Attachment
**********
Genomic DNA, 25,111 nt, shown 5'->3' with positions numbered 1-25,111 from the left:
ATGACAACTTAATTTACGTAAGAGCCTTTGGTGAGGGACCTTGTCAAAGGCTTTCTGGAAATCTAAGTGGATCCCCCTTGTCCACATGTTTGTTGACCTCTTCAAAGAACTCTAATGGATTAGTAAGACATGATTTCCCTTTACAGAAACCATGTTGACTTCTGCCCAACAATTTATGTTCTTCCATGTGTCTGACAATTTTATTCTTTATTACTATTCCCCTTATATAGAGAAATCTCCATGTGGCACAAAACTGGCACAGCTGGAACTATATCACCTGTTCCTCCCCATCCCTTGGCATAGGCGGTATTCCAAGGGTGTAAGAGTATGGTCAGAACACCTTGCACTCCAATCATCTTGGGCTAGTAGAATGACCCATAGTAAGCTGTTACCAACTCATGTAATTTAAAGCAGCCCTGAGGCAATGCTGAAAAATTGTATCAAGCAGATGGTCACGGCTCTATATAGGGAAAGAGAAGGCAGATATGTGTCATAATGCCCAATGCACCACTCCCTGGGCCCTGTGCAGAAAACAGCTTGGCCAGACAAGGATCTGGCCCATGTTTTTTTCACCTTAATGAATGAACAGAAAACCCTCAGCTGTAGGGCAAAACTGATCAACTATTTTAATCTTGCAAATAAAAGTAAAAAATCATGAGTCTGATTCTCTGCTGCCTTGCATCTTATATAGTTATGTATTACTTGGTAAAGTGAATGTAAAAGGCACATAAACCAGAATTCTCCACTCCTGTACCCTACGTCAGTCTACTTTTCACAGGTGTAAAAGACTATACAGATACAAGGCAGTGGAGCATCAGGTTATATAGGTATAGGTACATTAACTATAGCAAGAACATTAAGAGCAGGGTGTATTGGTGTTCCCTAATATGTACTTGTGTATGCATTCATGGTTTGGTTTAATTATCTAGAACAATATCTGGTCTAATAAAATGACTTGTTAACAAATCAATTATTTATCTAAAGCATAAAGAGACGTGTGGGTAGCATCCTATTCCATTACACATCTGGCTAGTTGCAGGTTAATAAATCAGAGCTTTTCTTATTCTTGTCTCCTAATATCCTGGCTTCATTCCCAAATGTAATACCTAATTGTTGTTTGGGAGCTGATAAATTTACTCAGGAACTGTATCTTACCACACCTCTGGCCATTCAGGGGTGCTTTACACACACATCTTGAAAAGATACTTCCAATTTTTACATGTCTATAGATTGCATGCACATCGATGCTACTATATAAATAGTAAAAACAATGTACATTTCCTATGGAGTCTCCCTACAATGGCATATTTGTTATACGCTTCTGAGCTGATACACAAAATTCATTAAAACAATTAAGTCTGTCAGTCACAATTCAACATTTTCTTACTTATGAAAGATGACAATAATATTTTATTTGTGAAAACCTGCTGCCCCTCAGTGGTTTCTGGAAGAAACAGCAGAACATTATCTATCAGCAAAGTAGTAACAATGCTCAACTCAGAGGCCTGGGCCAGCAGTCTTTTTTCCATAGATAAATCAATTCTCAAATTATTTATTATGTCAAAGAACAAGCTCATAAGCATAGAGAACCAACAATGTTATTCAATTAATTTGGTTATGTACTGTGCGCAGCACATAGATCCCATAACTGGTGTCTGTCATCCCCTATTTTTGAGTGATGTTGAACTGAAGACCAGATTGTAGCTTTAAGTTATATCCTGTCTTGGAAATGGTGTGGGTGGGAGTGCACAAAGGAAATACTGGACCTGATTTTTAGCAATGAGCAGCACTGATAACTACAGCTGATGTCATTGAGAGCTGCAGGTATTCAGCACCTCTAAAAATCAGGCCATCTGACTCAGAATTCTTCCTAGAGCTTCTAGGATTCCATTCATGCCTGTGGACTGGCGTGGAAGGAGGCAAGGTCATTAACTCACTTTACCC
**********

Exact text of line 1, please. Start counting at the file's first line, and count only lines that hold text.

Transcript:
Genomic DNA, 25,111 nt, shown 5'->3' with positions numbered 1-25,111 from the left: